Lady Gaga pens open letter on her PTSD: Find out here

Lady Gaga asks PTSD patients to be brave and speak up about their condition.

Lady Gaga

Singer, songwriter Lady Gaga has written an open letter on her struggle with Posttraumatic stress disorder where she details her daily struggle with the "chronic" ailment.

BBC Newsbeat, which first published the story, brought attention to the open letter published on the webpage of her non-profit organisation, Born This Way Foundation. In the letter, the "Joanne" singer draws attention to the contentious issue of shame associated with various illnesses, including PTSD.

"There is a lot of shame attached to mental illness, but it's important that you know that there is hope and a chance for recovery," Gaga says, addressing her readers and those that suffer from the debilitating mental disorder. She had revealed earlier this month, to a group of homeless LGBT youths that she has been suffering from PTSD ever since she was raped at the age of 19.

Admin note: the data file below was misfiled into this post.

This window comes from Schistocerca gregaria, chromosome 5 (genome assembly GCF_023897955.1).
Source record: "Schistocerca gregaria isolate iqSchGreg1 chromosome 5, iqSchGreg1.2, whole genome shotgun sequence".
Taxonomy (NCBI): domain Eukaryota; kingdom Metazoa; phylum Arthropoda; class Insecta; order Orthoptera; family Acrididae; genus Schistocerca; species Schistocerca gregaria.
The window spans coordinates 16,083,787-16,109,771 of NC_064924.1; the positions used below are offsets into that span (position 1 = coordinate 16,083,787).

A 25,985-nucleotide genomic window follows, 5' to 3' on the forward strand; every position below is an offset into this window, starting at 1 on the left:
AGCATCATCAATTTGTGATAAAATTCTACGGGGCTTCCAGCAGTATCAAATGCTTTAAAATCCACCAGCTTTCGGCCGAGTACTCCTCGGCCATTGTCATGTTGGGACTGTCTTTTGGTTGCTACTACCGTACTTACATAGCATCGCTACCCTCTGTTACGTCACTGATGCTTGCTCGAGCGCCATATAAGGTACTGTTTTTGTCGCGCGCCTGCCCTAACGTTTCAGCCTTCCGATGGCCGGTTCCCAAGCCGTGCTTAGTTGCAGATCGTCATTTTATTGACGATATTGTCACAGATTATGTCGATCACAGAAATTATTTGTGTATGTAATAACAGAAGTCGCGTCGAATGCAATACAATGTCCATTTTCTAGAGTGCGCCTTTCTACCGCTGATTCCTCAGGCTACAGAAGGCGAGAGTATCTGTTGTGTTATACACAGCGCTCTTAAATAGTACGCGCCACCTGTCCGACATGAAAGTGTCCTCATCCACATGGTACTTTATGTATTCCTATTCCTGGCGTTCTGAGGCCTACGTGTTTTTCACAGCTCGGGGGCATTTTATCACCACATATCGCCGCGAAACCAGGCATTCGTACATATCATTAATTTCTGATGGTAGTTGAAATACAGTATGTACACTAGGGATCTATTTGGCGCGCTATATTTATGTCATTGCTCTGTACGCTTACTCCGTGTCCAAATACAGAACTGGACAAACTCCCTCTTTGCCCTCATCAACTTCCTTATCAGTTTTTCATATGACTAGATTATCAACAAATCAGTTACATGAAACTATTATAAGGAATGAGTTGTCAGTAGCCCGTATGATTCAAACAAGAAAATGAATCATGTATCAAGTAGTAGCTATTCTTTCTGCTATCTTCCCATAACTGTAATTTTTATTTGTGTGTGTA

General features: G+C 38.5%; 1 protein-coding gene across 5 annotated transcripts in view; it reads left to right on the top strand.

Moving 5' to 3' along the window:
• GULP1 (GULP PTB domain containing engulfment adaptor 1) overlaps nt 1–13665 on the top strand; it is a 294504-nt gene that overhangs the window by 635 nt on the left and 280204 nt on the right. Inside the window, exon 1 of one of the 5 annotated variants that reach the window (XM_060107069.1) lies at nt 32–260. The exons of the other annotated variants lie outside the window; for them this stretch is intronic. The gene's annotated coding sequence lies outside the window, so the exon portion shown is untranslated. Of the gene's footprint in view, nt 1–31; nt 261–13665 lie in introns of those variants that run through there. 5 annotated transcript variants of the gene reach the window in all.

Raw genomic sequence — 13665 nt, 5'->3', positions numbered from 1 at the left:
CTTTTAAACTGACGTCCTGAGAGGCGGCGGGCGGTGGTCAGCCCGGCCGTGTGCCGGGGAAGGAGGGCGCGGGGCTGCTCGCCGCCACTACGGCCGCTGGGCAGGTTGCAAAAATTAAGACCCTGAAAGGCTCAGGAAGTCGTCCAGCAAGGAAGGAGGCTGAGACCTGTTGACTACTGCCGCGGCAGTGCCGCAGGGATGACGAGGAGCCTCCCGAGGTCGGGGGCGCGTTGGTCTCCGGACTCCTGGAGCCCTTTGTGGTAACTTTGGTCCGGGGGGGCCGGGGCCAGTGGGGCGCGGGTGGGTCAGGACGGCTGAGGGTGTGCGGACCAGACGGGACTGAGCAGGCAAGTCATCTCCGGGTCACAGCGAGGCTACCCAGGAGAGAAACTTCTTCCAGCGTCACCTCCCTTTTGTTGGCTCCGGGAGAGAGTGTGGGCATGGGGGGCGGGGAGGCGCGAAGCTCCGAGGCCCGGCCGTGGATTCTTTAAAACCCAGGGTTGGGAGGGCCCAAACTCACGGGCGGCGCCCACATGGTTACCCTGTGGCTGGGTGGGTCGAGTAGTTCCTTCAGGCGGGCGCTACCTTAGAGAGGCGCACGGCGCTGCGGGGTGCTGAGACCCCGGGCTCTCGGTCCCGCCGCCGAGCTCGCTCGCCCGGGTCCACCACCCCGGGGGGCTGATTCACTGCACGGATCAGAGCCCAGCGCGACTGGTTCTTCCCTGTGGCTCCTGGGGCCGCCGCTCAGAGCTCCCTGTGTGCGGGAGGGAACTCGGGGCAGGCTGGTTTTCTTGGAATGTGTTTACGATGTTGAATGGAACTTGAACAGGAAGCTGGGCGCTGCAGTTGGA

"It is a daily effort for me, even during this album cycle, to regulate my nervous system so that I don't panic over circumstances that to many would seem like normal life situations. Examples are leaving the house or being touched by strangers who simply want to share their enthusiasm for my music," Lady Gaga added. She wrote about how certain memories about stress encountered during her tours, especially having to perform "night after night in mental and physical pain" triggered the illness in question.

Gaga then went in-depth about her diagnosis – "I also experience something called dissociation which means that my mind doesn't want to relive the pain so "I look off and I stare" in a glazed over state. As my doctors have taught me, I cannot express my feelings because my pre-frontal cortex (the part of the brain that controls logical, orderly thought) is overridden by the amygdala (which stores emotional memory) and sends me into a fight or flight response. My body is in one place and my mind in another. It's like the panic accelerator in my mind gets stuck and I am paralyzed with fear."

Despite this paralyzing condition, she claims to be a "strong and powerful woman" who is blessed by love from those around her, including her family, her team members and friends. She says she's on medication and psychotherapy but adds that the best healing can occur through words filled with kindness and positivity.

She encourages others with PTSD to speak up about their condition and be secretive as "secrets keep you sick." She also shared a note from her doctor who says trauma occurs when one's feelings and emotional experiences aren't valued. And that finding support is the most important for such a patient's wellbeing and healing.

This article was first published on December 7, 2016